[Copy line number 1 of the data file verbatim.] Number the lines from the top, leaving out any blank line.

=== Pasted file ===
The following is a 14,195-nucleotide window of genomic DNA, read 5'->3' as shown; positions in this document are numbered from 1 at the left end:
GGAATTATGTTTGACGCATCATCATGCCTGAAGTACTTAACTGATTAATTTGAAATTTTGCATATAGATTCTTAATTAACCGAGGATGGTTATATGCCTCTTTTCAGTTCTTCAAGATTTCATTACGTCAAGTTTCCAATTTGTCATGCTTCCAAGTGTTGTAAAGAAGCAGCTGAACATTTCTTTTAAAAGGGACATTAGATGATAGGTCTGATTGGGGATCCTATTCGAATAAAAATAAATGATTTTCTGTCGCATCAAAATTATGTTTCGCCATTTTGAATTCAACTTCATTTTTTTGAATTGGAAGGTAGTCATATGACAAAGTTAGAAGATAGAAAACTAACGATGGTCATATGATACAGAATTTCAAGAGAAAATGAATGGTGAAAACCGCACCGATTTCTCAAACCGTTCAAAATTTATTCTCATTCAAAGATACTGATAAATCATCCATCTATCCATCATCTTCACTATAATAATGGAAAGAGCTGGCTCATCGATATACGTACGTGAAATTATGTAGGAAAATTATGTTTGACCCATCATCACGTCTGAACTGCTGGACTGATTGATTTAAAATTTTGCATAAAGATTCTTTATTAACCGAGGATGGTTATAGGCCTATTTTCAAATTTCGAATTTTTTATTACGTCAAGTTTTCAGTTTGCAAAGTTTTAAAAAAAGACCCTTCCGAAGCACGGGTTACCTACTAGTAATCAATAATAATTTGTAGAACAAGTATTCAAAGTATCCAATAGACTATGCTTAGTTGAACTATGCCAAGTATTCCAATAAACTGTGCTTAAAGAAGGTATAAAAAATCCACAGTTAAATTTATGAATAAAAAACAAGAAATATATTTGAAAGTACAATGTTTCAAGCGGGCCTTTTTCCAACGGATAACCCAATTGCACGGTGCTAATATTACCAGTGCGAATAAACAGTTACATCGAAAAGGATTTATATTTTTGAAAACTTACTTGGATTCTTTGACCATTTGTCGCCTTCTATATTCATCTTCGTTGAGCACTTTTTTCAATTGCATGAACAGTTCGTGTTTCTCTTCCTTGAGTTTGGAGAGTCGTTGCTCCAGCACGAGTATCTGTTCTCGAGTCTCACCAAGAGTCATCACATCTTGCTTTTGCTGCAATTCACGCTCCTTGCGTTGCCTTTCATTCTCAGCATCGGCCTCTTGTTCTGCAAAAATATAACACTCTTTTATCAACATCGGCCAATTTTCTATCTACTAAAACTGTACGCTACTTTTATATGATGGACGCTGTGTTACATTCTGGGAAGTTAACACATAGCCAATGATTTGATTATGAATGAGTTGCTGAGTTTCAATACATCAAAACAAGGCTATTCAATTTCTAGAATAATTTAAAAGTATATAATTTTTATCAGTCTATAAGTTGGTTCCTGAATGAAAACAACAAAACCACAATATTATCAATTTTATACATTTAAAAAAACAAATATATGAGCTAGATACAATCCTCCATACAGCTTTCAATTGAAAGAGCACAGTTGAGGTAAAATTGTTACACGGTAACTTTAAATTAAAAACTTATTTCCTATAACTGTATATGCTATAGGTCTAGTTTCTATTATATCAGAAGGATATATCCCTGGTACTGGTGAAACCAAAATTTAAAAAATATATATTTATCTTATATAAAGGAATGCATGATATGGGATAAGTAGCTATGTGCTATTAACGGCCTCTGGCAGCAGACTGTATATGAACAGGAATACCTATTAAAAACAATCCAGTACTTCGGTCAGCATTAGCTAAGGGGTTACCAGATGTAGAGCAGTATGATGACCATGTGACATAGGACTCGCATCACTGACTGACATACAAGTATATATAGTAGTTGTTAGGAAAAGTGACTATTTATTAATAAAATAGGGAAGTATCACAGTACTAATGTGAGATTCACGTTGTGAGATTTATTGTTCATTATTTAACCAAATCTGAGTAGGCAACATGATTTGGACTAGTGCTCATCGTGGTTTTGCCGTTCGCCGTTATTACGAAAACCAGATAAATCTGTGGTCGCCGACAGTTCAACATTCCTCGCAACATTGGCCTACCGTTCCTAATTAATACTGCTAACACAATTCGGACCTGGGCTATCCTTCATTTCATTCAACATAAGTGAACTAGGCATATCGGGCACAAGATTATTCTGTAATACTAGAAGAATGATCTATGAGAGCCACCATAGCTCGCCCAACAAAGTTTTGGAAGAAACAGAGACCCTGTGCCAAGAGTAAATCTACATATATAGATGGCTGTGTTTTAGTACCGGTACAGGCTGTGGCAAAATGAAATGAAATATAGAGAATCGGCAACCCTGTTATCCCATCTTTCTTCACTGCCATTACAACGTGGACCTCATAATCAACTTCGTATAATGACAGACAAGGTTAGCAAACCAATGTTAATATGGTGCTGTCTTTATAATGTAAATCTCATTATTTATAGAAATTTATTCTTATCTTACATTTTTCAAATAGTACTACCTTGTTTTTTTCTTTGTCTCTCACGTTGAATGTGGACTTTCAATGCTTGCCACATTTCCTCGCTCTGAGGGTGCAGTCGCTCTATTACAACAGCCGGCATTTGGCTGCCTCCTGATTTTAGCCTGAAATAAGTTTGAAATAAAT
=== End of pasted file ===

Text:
The following is a 14,195-nucleotide window of genomic DNA, read 5'->3' as shown; positions in this document are numbered from 1 at the left end: